“Although economic growth has been sustained for several years, growth of social welfare has been slowed by the lethargic growth of income of those in the lower income classes. This can be traced to employment for the poor,” Terosa said.
University of the Philippines (UP) School of Economics Prof. Benjamin E. Diokno said job generation is also linked to population growth. On May 30 Diokno accepted the offer to lead the Department of Budget and Management (DBM) under the Duterte administration.
Diokno, who was also part of the UP School of Economics position paper on reproductive health in 2008, said poor households tend to have more children and this compounds the employment problem and, consequently, exacerbates poverty.
THE 2008 position paper of the UP School of Economics stated that more children in households tend to decrease their investment in education and other basic needs, which are key in getting decent employment and breaking intergenerational poverty.
The paper stated that using the latest available data at that time showed average annual spending on education per student decline to only P682 for a family with nine children, from P5,558 for a one- child family.
Average health spending also dropped to P150 per child for families with nine or more children, from P1,700 for a one- child family, the paper, whose lead author is incoming Economic Planning Secretary Ernesto M. Pernia, read.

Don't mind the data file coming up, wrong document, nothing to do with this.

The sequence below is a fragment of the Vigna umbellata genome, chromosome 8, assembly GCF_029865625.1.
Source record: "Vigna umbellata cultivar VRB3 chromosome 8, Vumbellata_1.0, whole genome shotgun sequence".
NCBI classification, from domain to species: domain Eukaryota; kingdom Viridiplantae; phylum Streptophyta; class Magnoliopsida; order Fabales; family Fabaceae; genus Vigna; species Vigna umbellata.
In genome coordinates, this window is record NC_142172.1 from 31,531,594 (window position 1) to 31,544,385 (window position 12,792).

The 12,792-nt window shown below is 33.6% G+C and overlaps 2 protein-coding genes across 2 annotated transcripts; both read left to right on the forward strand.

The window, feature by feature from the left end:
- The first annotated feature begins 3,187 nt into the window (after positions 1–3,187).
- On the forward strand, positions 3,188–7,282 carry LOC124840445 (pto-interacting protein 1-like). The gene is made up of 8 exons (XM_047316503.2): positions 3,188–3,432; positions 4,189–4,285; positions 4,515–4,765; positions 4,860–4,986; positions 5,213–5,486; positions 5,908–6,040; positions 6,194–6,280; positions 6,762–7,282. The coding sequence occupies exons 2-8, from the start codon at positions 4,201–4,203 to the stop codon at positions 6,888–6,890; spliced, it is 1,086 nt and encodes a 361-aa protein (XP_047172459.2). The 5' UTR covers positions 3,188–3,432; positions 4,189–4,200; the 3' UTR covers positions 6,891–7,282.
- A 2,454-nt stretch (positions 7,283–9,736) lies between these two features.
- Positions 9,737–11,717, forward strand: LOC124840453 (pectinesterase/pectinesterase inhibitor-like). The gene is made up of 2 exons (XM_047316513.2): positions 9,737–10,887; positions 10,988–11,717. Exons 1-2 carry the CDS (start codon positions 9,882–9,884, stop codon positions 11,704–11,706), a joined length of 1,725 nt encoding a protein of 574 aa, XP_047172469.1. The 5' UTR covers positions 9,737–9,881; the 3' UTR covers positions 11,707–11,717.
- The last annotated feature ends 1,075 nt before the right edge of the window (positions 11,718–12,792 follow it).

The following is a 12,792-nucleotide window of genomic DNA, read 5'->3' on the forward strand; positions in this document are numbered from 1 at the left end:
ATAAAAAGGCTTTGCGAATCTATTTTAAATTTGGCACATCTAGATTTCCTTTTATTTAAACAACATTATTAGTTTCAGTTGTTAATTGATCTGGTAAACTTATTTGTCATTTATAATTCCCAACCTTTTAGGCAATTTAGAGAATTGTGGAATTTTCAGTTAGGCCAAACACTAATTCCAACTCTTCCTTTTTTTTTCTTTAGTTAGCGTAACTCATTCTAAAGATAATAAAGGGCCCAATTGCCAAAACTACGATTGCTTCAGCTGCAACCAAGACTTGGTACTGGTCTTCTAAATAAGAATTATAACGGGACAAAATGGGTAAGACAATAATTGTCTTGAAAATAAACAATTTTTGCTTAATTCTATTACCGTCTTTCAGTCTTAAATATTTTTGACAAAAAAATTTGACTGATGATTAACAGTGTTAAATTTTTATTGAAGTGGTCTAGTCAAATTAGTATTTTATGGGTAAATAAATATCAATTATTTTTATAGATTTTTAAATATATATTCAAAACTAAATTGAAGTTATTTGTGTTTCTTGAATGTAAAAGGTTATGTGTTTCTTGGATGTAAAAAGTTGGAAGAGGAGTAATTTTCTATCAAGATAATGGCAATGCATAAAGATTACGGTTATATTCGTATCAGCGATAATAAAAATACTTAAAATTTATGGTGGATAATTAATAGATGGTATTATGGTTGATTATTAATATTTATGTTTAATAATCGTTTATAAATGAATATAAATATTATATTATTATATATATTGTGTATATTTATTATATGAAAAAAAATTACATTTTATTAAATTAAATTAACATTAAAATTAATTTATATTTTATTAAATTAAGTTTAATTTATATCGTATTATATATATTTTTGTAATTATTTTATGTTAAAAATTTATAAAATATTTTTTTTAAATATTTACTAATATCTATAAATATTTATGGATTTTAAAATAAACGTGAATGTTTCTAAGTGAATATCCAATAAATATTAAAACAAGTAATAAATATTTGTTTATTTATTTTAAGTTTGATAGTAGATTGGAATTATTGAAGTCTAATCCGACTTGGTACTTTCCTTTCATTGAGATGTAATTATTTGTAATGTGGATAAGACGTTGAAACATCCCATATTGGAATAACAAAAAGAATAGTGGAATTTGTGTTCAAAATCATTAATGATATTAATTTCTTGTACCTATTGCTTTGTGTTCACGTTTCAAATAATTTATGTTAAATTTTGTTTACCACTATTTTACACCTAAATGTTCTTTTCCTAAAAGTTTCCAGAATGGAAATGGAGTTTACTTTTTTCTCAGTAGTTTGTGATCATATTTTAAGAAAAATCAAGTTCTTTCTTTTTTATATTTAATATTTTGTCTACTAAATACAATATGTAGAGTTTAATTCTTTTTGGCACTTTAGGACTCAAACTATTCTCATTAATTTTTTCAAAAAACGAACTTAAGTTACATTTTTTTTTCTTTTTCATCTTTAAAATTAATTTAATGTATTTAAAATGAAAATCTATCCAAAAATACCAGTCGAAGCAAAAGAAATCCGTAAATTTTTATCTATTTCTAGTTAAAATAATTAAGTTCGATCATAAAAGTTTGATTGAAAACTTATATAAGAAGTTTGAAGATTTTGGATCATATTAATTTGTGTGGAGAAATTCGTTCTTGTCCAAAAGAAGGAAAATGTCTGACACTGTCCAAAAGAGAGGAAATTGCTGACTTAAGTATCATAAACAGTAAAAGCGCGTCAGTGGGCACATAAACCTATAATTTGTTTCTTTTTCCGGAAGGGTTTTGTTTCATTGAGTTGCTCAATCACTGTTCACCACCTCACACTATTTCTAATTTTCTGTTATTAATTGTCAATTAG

As a result, the economists said poverty incidence is less than 10 percent for a family with one child and 57 percent for a family with nine or more children.
“[One] reason is the weak government commitment to family planning,” Diokno said. “A typical poor household would tend to have more children than a typically rich household.”
APART from these challenges, joblessness and poverty persist in a high- growth economy, because economic and development policies have only favored the rich, members of non- governmental organization Freedom from Debt Coalition ( FDC) said.
The FDC said among these policies is the government’s efforts to prioritize debt servicing over social spending. This is despite the government’s expansion of its Conditional Cash-Transfer (CCT) Program.
The FDC explained that automatic appropriations for debt servicing became a law under the term of President Ferdinand E. Marcos. This meant that debt payments have taken the first cut in the national budget before appropriations are made for vital social services.
This, FDC said, prevented the government from lifting millions of Filipinos from poverty. FDC President Ed Tadem said inequality in the country in 2013 was the highest in the Asean.
“Economic growth as measured by the GDP has, indeed, grown under Mr. Aquino,” Tadem said. “But this pales in comparison to continuing high poverty levels, joblessness and rising income inequality, the P6.4-trillion public debt to be inherited by the next administration and the billions of pesos wasted in payments for fraudulent, wasteful and questionable loans.”
IN this file photo, a homeless man sleeps on a pavement in Makati City. Beside him is a poster of a condominium building that will be built at his temporary shelter.